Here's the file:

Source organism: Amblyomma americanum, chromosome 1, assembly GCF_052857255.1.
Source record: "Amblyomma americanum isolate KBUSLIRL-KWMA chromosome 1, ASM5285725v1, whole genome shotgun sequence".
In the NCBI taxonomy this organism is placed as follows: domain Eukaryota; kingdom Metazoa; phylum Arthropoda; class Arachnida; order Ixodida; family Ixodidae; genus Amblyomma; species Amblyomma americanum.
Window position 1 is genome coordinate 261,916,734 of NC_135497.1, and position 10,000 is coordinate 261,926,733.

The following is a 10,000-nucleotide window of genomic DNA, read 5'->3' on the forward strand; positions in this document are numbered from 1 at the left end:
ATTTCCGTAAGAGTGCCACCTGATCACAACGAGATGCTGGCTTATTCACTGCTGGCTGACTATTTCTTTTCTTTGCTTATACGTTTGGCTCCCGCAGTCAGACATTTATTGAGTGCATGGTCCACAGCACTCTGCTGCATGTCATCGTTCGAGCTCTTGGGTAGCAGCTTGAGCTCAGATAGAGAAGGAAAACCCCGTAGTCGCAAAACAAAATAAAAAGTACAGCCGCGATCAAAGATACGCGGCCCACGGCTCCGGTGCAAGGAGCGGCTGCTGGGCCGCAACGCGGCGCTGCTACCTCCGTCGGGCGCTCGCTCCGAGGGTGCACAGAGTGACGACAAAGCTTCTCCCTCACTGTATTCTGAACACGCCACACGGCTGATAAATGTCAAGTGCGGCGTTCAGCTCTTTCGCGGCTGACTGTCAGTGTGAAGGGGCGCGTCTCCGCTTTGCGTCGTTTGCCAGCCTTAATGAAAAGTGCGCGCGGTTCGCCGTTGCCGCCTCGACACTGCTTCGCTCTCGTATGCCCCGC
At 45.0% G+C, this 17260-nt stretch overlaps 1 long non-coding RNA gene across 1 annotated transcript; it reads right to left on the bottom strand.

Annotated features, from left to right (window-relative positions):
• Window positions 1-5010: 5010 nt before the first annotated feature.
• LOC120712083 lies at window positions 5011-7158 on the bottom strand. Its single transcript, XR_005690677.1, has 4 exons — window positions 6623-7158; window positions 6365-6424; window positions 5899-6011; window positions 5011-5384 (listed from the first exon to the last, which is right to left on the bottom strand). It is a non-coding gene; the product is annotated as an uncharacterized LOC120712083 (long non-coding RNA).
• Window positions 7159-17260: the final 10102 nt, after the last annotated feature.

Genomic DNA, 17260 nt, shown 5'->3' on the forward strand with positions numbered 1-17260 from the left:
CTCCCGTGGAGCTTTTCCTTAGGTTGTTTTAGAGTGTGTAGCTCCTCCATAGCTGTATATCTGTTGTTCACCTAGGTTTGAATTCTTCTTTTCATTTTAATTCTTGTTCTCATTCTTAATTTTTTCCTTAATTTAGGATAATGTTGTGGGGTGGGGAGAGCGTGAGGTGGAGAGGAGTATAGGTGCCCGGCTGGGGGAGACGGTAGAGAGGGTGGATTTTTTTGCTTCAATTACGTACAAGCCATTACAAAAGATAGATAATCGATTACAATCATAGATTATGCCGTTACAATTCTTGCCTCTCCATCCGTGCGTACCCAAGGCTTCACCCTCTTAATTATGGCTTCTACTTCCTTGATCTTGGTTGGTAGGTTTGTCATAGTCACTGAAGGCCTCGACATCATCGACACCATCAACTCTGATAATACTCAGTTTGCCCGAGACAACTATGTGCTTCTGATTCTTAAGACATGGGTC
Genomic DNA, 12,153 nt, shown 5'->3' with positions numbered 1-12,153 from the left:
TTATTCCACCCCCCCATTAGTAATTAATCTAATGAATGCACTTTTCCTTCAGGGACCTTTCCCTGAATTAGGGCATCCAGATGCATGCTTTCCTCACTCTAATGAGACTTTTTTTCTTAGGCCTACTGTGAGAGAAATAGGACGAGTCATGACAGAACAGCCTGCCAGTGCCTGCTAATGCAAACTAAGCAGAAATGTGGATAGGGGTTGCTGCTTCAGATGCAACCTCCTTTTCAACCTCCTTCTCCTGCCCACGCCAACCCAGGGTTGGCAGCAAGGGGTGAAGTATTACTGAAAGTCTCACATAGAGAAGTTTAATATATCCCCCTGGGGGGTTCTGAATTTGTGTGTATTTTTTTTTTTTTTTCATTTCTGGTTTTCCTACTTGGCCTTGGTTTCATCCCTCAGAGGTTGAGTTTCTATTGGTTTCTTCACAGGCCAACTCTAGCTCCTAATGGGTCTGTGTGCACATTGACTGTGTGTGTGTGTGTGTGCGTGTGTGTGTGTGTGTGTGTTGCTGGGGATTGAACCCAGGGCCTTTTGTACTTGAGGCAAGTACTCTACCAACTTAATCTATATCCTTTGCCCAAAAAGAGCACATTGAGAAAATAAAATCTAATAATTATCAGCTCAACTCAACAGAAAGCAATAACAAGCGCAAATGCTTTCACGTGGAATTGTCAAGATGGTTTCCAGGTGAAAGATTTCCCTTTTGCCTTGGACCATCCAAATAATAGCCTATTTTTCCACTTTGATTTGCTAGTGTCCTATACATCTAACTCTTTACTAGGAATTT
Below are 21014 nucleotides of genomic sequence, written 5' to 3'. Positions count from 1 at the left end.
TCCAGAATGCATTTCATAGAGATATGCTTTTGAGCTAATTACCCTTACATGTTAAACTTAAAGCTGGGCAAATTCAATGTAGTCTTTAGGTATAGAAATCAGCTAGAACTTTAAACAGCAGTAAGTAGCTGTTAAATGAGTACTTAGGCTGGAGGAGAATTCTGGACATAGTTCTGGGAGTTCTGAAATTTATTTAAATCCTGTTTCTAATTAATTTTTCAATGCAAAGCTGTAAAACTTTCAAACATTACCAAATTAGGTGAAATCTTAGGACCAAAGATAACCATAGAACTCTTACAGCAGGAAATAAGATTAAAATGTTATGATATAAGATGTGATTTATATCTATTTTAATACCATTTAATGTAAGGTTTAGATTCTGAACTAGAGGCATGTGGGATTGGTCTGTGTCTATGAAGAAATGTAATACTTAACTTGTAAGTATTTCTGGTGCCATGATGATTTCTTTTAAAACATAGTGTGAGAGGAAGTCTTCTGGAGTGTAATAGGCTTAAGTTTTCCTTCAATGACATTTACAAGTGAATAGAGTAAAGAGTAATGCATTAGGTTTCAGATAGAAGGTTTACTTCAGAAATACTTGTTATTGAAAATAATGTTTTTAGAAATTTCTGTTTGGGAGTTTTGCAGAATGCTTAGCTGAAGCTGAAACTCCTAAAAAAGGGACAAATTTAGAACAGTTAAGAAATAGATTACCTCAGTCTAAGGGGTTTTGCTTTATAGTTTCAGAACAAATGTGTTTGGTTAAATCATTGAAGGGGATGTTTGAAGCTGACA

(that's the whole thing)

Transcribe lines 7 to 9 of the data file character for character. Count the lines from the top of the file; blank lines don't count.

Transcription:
At 45.0% G+C, this 17260-nt stretch overlaps 1 long non-coding RNA gene across 1 annotated transcript; it reads right to left on the bottom strand.

Annotated features, from left to right (window-relative positions):
• Window positions 1-5010: 5010 nt before the first annotated feature.